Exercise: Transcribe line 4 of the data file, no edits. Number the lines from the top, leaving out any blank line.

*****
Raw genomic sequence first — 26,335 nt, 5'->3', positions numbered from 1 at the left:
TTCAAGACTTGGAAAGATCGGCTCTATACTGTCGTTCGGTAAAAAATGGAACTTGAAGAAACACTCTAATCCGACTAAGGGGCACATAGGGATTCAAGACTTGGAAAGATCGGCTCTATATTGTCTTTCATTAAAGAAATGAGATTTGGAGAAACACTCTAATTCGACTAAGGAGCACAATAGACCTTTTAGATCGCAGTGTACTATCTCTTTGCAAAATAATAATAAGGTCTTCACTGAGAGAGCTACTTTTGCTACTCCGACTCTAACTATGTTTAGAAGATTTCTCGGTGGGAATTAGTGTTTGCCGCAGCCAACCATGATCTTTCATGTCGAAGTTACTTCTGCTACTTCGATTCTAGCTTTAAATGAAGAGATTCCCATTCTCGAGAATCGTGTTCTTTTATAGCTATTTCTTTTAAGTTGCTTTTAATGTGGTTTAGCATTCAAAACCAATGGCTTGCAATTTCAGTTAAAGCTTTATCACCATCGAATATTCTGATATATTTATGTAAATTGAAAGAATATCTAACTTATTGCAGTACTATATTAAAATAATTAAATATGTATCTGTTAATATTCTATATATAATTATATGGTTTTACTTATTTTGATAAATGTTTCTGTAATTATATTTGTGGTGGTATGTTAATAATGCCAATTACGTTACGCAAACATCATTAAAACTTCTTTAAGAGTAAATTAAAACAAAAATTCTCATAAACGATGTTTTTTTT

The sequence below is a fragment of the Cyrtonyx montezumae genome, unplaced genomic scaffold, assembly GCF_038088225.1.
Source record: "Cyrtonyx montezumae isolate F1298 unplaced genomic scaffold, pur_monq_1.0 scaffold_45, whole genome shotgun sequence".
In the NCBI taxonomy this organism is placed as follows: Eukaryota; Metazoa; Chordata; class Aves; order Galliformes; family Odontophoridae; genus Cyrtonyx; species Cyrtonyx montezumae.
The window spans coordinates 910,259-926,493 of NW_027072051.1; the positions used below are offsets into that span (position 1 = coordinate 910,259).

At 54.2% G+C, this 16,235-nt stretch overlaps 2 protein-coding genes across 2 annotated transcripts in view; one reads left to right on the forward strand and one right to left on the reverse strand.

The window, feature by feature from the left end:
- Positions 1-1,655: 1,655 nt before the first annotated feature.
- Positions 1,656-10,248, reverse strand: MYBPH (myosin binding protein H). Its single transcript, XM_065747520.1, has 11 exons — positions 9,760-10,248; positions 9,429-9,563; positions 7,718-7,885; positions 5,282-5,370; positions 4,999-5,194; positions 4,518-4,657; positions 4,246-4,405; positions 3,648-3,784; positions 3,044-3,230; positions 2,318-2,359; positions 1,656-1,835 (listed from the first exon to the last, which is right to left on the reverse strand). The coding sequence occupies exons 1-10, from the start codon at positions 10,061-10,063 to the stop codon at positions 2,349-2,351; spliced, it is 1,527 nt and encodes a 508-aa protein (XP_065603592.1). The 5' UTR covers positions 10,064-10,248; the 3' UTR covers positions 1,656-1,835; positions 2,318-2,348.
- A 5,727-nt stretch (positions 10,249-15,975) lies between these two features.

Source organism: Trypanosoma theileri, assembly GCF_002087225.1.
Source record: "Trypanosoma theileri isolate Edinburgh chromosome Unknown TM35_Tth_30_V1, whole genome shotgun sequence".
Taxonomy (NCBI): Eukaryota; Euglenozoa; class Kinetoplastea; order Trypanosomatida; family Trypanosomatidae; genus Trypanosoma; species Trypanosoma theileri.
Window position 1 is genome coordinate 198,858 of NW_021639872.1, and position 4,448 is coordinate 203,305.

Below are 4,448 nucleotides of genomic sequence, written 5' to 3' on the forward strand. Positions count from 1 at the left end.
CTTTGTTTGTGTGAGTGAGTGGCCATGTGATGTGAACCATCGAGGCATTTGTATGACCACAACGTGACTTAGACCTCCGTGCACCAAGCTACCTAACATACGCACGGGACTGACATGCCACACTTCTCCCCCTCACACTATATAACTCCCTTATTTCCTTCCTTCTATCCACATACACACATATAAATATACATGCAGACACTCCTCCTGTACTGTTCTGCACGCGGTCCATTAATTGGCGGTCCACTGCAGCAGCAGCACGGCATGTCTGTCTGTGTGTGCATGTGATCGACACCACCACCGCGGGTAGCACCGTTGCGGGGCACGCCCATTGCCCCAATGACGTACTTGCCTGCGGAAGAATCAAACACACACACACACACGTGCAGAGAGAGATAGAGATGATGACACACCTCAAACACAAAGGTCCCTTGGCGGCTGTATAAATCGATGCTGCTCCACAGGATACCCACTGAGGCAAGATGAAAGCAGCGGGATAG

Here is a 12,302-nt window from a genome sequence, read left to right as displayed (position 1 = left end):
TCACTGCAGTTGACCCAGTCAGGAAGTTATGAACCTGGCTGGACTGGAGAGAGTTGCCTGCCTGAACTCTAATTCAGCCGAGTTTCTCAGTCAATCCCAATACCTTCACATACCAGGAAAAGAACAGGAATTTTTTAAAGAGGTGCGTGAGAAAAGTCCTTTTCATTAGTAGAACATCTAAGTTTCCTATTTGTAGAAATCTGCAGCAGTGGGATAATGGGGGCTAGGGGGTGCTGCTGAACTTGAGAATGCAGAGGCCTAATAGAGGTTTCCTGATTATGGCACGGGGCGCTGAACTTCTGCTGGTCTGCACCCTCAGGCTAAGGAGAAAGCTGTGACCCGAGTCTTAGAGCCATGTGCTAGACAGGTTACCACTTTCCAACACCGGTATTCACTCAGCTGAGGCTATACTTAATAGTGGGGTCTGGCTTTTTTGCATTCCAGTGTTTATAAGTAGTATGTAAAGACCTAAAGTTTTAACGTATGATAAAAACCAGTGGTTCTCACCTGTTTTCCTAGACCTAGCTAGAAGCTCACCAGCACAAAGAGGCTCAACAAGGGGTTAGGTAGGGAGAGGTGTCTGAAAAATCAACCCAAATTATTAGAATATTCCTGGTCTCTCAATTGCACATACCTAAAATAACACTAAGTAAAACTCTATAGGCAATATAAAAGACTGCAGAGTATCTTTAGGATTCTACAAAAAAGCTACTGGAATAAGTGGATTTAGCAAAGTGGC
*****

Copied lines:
Source record: "Cyrtonyx montezumae isolate F1298 unplaced genomic scaffold, pur_monq_1.0 scaffold_45, whole genome shotgun sequence".